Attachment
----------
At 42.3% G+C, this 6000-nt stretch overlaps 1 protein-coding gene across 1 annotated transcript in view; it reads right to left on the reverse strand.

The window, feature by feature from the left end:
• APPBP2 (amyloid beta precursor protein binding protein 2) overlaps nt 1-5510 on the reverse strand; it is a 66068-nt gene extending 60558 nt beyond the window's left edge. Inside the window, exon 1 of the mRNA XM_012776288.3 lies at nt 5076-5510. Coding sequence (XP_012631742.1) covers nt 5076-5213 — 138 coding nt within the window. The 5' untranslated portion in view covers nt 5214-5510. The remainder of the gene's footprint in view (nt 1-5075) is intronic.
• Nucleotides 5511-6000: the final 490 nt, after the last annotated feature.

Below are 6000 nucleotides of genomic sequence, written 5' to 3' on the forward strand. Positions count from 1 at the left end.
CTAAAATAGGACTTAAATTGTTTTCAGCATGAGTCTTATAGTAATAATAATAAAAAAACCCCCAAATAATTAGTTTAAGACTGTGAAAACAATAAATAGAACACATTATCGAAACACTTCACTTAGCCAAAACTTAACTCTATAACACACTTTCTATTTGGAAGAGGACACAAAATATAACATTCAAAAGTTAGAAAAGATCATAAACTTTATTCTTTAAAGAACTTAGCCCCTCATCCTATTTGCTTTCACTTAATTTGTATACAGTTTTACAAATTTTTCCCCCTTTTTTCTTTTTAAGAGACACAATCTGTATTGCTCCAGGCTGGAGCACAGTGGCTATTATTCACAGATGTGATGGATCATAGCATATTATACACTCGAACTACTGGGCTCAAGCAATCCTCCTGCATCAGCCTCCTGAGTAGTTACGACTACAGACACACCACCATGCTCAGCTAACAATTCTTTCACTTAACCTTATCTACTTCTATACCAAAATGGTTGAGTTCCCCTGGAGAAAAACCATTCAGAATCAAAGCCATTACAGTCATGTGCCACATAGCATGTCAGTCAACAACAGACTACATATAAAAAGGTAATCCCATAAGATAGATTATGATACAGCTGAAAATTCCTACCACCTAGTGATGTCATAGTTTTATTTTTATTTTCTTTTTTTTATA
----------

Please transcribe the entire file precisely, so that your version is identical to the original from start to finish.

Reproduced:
At 42.3% G+C, this 6000-nt stretch overlaps 1 protein-coding gene across 1 annotated transcript in view; it reads right to left on the reverse strand.

The window, feature by feature from the left end:
• APPBP2 (amyloid beta precursor protein binding protein 2) overlaps nt 1-5510 on the reverse strand; it is a 66068-nt gene extending 60558 nt beyond the window's left edge. Inside the window, exon 1 of the mRNA XM_012776288.3 lies at nt 5076-5510. Coding sequence (XP_012631742.1) covers nt 5076-5213 — 138 coding nt within the window. The 5' untranslated portion in view covers nt 5214-5510. The remainder of the gene's footprint in view (nt 1-5075) is intronic.
• Nucleotides 5511-6000: the final 490 nt, after the last annotated feature.

Below are 6000 nucleotides of genomic sequence, written 5' to 3' on the forward strand. Positions count from 1 at the left end.
CTAAAATAGGACTTAAATTGTTTTCAGCATGAGTCTTATAGTAATAATAATAAAAAAACCCCCAAATAATTAGTTTAAGACTGTGAAAACAATAAATAGAACACATTATCGAAACACTTCACTTAGCCAAAACTTAACTCTATAACACACTTTCTATTTGGAAGAGGACACAAAATATAACATTCAAAAGTTAGAAAAGATCATAAACTTTATTCTTTAAAGAACTTAGCCCCTCATCCTATTTGCTTTCACTTAATTTGTATACAGTTTTACAAATTTTTCCCCCTTTTTTCTTTTTAAGAGACACAATCTGTATTGCTCCAGGCTGGAGCACAGTGGCTATTATTCACAGATGTGATGGATCATAGCATATTATACACTCGAACTACTGGGCTCAAGCAATCCTCCTGCATCAGCCTCCTGAGTAGTTACGACTACAGACACACCACCATGCTCAGCTAACAATTCTTTCACTTAACCTTATCTACTTCTATACCAAAATGGTTGAGTTCCCCTGGAGAAAAACCATTCAGAATCAAAGCCATTACAGTCATGTGCCACATAGCATGTCAGTCAACAACAGACTACATATAAAAAGGTAATCCCATAAGATAGATTATGATACAGCTGAAAATTCCTACCACCTAGTGATGTCATAGTTTTATTTTTATTTTCTTTTTTTTATA